Consider investing in an inexpensive spiral-bound notebook, or a commercially available journal to help you log your food and exercise habits until they become second nature.
Athletes often use visualization of the outcome they want, like finishing a race comfortably or driving a golf ball a long distance. Self-hypnosis, the process of relaxing, focusing inwardly, and strongly visualizing a desired result, can help your mind process an event as though it’s already happened. Try sitting in a quiet spot for a few minutes, breathing deeply, and imagine enjoying a brisk walk or healthy meal. The more strongly you attach positive, vivid feelings to the action you imagine, the more you’ll boost your motivation (and squelch your reluctance) to do it.
7. Find a Buddy
Getting motivated to incorporate regular fitness or healthier foods into your week can be easier with a supportive friend. Why not link up with an exercise buddy? You might be more inclined to get out of bed for a morning walk if you know someone else is counting on your company. If you don’t have someone you can call on, consider joining a cooking or fitness class. Running, dancing or just commiserating with other people can keep your mind off the activity at hand, and give your frame of mind a boost.
8. Think Small
Often the toughest move to motivate is that first step in a healthy direction. Focus on the smallest incremental change you can make today, rather than concentrating on what may seem to be an overwhelming task or monumental goal.
Maybe it’s one new anti-aging food each week, or one new exercise activity to sample. By minimizing the effort required, you may be more inclined to simply begin, and there's nothing like success to keep you motivated.
9. Schedule an End Point
While events like a high school reunion are a bit of a motivational cliché, why not schedule an end - or mid – point, to help focus your drive? Runners often aim for a race, or a particular distance (like a 5 km, or half-marathon) to keep them on track. You can do the same by picking a date and scheduling a reward for yourself, or even a photo session to chart how you’re progressing.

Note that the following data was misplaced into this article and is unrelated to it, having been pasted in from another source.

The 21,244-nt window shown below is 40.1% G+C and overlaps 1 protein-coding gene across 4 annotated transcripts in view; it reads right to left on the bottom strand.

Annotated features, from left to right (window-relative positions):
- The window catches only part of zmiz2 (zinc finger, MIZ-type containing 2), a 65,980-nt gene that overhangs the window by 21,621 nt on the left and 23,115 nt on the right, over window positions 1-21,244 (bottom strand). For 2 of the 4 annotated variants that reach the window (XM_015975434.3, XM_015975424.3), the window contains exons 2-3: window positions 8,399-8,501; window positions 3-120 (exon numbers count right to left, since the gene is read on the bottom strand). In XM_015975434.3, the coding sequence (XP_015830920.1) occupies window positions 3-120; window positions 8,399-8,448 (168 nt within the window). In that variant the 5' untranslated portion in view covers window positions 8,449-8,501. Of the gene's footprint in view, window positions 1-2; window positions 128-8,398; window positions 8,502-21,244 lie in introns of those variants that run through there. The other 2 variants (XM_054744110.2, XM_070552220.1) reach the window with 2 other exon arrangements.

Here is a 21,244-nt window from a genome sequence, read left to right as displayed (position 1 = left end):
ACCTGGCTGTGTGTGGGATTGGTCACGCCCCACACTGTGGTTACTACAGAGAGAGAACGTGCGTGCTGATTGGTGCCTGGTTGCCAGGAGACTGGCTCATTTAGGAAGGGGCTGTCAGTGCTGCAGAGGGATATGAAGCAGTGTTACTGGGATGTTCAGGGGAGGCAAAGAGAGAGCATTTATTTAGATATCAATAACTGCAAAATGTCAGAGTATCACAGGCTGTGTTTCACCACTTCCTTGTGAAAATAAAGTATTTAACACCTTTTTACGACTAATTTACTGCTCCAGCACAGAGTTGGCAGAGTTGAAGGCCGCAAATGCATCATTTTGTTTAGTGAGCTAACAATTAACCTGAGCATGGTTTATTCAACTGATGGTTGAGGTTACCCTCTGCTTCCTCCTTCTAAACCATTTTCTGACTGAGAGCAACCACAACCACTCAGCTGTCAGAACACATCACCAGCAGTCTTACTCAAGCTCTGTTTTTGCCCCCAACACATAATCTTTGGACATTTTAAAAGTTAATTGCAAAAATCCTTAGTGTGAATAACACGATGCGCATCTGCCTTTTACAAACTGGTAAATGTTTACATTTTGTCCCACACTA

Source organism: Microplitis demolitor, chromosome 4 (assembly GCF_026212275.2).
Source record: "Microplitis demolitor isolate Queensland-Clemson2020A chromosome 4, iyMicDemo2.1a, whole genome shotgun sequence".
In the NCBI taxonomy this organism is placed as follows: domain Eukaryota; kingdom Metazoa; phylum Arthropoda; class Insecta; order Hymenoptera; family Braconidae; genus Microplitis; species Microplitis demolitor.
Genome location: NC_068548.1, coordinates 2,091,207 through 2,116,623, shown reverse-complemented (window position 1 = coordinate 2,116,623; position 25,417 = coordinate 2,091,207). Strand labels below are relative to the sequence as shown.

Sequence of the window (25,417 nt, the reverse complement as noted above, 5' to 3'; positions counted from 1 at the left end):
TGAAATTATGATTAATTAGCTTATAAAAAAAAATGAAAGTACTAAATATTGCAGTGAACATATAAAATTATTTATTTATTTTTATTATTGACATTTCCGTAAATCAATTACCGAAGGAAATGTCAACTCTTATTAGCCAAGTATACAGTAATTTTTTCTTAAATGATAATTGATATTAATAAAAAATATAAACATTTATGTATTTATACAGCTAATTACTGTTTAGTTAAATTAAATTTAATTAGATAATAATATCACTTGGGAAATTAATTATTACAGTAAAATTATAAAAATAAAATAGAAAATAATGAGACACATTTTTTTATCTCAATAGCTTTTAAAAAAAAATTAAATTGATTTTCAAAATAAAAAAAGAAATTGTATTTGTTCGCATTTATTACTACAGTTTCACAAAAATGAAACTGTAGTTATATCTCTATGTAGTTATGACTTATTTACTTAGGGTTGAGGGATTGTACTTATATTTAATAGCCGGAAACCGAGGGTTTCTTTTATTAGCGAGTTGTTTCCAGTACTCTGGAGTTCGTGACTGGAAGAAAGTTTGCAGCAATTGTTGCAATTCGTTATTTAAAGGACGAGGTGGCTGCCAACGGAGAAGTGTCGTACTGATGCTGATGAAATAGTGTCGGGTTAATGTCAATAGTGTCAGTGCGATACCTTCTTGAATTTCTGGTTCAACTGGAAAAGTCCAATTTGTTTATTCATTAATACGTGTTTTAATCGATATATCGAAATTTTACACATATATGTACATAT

Often we’re so worried our goals will prove too difficult, we keep them to ourselves. Why not share what you’re trying to achieve with friends and family members? They may have valuable tips to offer about their own struggles, and bringing your ambitions out of the closet can help keep you accountable along the way. One caveat: pick your team! Tell people whom you know will be supportive and positive, while cheering you onwards.
Carine Weiss, Dirk Hanebuth, Paola Coda, Julia Dratva, Margit Heintz, and Elisabeth Zemp Stutz. “Aging Images as a Motivational Trigger for Smoking Cessation in Young Women.” Int J Environ Res Public Health. 2010 September; 7(9): 3499–3512.
Hal E. Hershfield, Daniel G. Goldstein, William F. Sharpe, Jesse Fox, Leo Yeykelis, Laura L. Carstensen, and Jeremy N. Bailenson. "Increasing Saving Behavior Through Age-Progressed Renderings of the Future Self". Journal of Marketing Research, November 2011, Vol.48, No.SPL:pp.S23-S37
Gbenga O. Ogedegbe et al. “A Randomized Controlled Trial of Positive-Affect Intervention and Medication Adherence in Hypertensive African Americans.” Arch Intern Med. 2012;172(4):322-326.
Sarah Grogan, Keira Flett, David Clark-Carter, Brendan Gough, Rachel Davey, Deborah Richardson and Giri Rajaratnam. “Women smokers’ experiences of an age-appearance anti-smoking intervention: A qualitative study” British Journal of Health Psychology Volume 16, Issue 4, pages 675–689, November 2011.